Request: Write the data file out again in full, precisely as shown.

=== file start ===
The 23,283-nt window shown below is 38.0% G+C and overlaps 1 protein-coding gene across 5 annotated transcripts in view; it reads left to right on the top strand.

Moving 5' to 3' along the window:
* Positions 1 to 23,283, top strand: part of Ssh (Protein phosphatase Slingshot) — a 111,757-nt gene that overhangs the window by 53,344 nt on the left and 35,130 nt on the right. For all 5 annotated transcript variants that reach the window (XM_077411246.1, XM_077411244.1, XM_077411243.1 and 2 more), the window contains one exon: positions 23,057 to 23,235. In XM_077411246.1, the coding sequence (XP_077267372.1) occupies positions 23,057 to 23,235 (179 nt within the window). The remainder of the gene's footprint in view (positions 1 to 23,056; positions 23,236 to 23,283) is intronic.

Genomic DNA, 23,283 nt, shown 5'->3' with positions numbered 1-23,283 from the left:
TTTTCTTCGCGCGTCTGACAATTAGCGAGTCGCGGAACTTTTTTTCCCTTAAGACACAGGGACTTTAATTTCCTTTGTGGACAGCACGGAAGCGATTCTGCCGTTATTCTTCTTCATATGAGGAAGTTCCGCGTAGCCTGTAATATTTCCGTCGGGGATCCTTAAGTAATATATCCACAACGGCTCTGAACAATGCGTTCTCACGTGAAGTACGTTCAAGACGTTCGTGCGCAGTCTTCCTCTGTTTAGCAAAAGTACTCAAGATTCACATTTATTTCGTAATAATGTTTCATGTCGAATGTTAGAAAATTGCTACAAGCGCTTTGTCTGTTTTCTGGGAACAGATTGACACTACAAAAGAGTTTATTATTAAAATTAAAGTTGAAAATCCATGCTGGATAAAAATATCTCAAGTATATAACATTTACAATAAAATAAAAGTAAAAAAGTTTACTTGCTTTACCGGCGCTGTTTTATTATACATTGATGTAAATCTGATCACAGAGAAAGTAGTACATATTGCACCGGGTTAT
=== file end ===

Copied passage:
The 23,283-nt window shown below is 38.0% G+C and overlaps 1 protein-coding gene across 5 annotated transcripts in view; it reads left to right on the top strand.

Moving 5' to 3' along the window:
* Positions 1 to 23,283, top strand: part of Ssh (Protein phosphatase Slingshot) — a 111,757-nt gene that overhangs the window by 53,344 nt on the left and 35,130 nt on the right. For all 5 annotated transcript variants that reach the window (XM_077411246.1, XM_077411244.1, XM_077411243.1 and 2 more), the window contains one exon: positions 23,057 to 23,235. In XM_077411246.1, the coding sequence (XP_077267372.1) occupies positions 23,057 to 23,235 (179 nt within the window). The remainder of the gene's footprint in view (positions 1 to 23,056; positions 23,236 to 23,283) is intronic.

Genomic DNA, 23,283 nt, shown 5'->3' with positions numbered 1-23,283 from the left:
TTTTCTTCGCGCGTCTGACAATTAGCGAGTCGCGGAACTTTTTTTCCCTTAAGACACAGGGACTTTAATTTCCTTTGTGGACAGCACGGAAGCGATTCTGCCGTTATTCTTCTTCATATGAGGAAGTTCCGCGTAGCCTGTAATATTTCCGTCGGGGATCCTTAAGTAATATATCCACAACGGCTCTGAACAATGCGTTCTCACGTGAAGTACGTTCAAGACGTTCGTGCGCAGTCTTCCTCTGTTTAGCAAAAGTACTCAAGATTCACATTTATTTCGTAATAATGTTTCATGTCGAATGTTAGAAAATTGCTACAAGCGCTTTGTCTGTTTTCTGGGAACAGATTGACACTACAAAAGAGTTTATTATTAAAATTAAAGTTGAAAATCCATGCTGGATAAAAATATCTCAAGTATATAACATTTACAATAAAATAAAAGTAAAAAAGTTTACTTGCTTTACCGGCGCTGTTTTATTATACATTGATGTAAATCTGATCACAGAGAAAGTAGTACATATTGCACCGGGTTAT